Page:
J. Eric Pike

Well, we think it could be pretty substantial but right now we’ve got to gear up to handle the volume of the territories we just picked up and then we’ll see how much additional volume. We should get some clarity on that either at the end of Q4 or into Q1 after we’re fully up and running on all of these. But when you look at the proposed build out that is coming as well as some of the projects that are associated around it, it certainly looks like it is going to be a high growth area.

Operator

Your next question comes from Luke Folta – Jefferies.

Luke Folta – Jefferies

My first question, I wanted to see if you could help us understand what sort of drag the Klondyke business has really had on margins over the last 12 months or so? Just thinking about it, if you get these margins more in line with the rest of the group what the potential upside could be?

J. Eric Pike

Basically the Klondyke and Pine Valley, depending upon the quarter that you look back on, you can look back around our last calls and see they have just not contributed positive earnings, they’ve contributed revenue. In terms of the past quarter, the impact was certainly less but there was still a negative pull by them. Not at a level we fell is material to call out but it is just a continuing trend and it was time for us to make the move and since the impact from them in the past has been a few pennies a quarter, that’s a meaningful impact and we wanted to make sure investors knew that we were certainly aware of it and that we’ve waited about as long as we could to see if that could turn locally and we don’t believe it could.

So, we’ve been pleased to bring in some new management that’s got a lot more west coast and California depth and we think that they also have a lot more of the transmission and distribution as opposed to substation, civil and solar which is where we want to move that market base. Our view is we want to bring it back at least in line with the east coast profit margin profile.

Luke Folta – Jefferies

Just to be clear, if that all happens then that represents roughly a few pennies a quarter as we think about the total impact?

J. Eric Pike

Well, based on the last several quarters behind us, that would be reasonable.

Luke Folta – Jefferies

Then another one, just trying to understand how to best model the storm aspect of the business, how do we think about the difference in margins between MSA regions on storm revenue and then non-MSA regions?

J. Eric Pike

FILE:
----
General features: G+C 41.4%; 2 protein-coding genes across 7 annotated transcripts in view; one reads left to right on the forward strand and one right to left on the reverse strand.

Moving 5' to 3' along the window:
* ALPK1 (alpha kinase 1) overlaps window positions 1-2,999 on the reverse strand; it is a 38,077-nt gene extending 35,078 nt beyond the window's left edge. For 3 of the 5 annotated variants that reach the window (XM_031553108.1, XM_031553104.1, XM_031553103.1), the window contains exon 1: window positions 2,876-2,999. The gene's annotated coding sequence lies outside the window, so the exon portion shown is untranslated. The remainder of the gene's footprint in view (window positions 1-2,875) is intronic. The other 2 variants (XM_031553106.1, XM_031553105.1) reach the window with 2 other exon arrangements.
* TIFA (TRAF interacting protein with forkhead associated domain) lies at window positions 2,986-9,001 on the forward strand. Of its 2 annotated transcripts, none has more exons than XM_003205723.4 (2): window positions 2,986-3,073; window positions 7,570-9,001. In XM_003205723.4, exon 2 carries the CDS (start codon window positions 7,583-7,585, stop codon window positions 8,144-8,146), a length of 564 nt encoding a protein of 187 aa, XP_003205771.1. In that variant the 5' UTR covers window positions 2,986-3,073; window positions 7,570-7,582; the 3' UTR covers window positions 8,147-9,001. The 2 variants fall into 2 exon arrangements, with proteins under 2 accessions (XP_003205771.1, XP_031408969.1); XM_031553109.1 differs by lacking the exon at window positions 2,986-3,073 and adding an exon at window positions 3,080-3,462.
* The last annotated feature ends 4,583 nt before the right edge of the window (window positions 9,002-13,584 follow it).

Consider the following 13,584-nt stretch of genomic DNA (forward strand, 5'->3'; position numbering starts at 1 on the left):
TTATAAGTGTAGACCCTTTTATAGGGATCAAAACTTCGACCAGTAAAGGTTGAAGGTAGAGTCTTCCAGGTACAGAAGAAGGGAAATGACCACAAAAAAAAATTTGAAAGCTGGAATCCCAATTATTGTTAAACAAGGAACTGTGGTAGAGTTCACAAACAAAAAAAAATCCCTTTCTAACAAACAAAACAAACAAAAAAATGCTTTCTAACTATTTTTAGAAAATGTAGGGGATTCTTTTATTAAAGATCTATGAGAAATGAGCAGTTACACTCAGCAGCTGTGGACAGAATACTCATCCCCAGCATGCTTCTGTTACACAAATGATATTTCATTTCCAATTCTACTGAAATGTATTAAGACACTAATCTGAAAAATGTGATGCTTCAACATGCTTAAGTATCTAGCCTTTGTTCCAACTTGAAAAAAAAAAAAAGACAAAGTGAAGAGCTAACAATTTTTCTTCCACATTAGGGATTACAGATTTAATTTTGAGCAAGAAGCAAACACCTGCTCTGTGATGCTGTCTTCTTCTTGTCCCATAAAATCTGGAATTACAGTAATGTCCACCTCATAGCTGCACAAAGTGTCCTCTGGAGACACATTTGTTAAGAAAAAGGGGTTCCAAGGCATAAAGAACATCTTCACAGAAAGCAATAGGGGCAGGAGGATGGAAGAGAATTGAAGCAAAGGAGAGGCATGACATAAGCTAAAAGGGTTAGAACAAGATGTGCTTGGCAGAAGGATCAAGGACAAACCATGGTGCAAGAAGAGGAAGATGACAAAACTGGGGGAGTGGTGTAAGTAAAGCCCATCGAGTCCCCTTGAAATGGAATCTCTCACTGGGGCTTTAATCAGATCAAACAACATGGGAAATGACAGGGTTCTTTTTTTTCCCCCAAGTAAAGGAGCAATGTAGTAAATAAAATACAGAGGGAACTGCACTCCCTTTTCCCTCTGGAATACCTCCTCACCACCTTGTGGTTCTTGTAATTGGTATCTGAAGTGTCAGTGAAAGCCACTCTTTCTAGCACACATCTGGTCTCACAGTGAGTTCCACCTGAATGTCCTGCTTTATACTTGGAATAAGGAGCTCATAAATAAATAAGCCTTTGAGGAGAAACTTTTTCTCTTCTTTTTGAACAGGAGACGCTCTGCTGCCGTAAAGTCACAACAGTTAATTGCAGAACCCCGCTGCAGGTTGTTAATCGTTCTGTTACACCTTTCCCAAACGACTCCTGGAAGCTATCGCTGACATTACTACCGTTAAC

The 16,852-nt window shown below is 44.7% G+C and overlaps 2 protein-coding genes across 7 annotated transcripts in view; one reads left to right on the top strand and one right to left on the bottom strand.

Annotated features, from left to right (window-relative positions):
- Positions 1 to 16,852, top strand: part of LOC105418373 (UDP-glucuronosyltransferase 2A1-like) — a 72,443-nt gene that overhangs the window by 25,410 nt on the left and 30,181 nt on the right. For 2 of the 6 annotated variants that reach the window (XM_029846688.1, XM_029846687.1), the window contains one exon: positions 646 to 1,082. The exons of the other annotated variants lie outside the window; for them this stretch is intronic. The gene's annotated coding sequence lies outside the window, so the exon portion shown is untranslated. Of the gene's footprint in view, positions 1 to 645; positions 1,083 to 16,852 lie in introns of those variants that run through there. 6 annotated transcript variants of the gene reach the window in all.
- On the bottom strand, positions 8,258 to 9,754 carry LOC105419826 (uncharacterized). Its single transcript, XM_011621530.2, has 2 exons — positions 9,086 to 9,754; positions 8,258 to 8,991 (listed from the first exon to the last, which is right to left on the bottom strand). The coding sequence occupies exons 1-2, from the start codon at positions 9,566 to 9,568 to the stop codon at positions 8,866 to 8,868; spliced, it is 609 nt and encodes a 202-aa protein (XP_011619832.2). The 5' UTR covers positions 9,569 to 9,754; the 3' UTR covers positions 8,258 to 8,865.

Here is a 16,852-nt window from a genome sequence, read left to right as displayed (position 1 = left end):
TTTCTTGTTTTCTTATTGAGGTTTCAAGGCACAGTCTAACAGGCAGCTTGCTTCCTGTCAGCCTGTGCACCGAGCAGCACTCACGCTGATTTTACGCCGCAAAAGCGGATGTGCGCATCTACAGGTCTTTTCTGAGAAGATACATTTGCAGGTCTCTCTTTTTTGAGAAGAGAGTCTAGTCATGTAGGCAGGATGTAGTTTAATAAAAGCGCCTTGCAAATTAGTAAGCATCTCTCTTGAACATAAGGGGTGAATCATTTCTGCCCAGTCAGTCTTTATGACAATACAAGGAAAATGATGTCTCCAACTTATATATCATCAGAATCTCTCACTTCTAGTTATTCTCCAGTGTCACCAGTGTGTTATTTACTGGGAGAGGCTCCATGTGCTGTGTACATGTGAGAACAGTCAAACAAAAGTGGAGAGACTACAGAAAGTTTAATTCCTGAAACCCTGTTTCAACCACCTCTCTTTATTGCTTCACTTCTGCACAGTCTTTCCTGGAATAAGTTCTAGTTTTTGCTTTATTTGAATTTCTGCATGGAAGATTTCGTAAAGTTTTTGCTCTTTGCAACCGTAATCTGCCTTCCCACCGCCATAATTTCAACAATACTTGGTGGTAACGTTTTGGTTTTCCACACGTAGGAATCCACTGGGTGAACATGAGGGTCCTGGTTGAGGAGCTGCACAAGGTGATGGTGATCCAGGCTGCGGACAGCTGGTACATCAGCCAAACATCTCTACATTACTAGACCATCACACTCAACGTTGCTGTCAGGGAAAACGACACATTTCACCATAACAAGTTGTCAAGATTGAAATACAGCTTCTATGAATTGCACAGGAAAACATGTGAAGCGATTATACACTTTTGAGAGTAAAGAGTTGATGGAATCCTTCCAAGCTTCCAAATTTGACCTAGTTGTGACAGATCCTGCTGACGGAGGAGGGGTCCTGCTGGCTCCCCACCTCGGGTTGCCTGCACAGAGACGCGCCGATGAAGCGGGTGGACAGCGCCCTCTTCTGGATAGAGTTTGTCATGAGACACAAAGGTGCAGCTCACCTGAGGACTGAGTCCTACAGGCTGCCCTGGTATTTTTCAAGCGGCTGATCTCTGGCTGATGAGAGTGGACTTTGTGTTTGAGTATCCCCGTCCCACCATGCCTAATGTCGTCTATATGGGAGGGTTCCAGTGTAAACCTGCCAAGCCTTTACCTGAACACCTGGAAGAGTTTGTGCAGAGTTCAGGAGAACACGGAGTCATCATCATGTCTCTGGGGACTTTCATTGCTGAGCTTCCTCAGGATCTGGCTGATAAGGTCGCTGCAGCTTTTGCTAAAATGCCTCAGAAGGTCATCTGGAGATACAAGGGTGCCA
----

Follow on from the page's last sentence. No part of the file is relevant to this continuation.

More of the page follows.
Well, I wish it were honestly, as simple as that. When you come to the MSAs that are long time legacy customers, we have high volumes of crews on. They obviously have our most attractive rate schedule. When you go to smaller or more remote MSAs, or perhaps ones with shorter cycle obviously, that’s a little better return profile on storm, and when you go to non-MSA and especially the upper northeast customers where we have no presence and have to work, and travel, and put a lot of risk profile in that, those are our highest. So you’re really comparing last quarter with the highest versus this quarter with probably our lowest storm margin profile and we don’t call out customers or mix there but that is really what you’re seeing. Unfortunately, at our size and in our business, storm is always generally a positive for us but it is a very hard piece to model. It’s hard for us to model internally and I know it’s twice as hard for you guys externally.

Luke Folta – Jefferies

Right, but if we were to take the upper cortile and lower cortile and just look at the difference in the margin between those two buckets, any sense of just what that would be in terms of the distribution so that we can at least have some sense in how to model it and how to think about it?

J. Eric Pike

I guess if you went on the kind of worst case scenario on margins to the top possible margins, you certainly could be two times or two plus times on a margin percentage basis.

Luke Folta – Jefferies

Then just secondly on that, how important to the core business is it that you offer MSA type pricing to some of your bigger core customers? Is there any chance in the future to kind of change those rates or improve that whole situation longer term?

J. Eric Pike

Well certainly, based on the last several years with coming off a recessionary period too, we’re starting to get opportunities to do some repricing to have some upward movement on the pricing margin. But traditionally, MSA work because it is longer term and higher volume, is going to be your lower price work but those are also the crews that they release to go to do the storm work which is your higher margin work. You somewhat have to think about those two as blended because if you don’t have those MSA crews and the availability to pull them for storm you will not generate those kind of storm numbers.

Operator

Your next question comes from Liam Burke – Janney Montgomery Scott.

Liam Burke – Janney Montgomery Scott

Getting back to Klondyke, you’re taking a shift away from solar and their traditional expertise into what we think as transmission and higher margin projects. Do you have a sense as to how long it’s going to take to reverse yields and begin to start generating not only bids but revenue activity?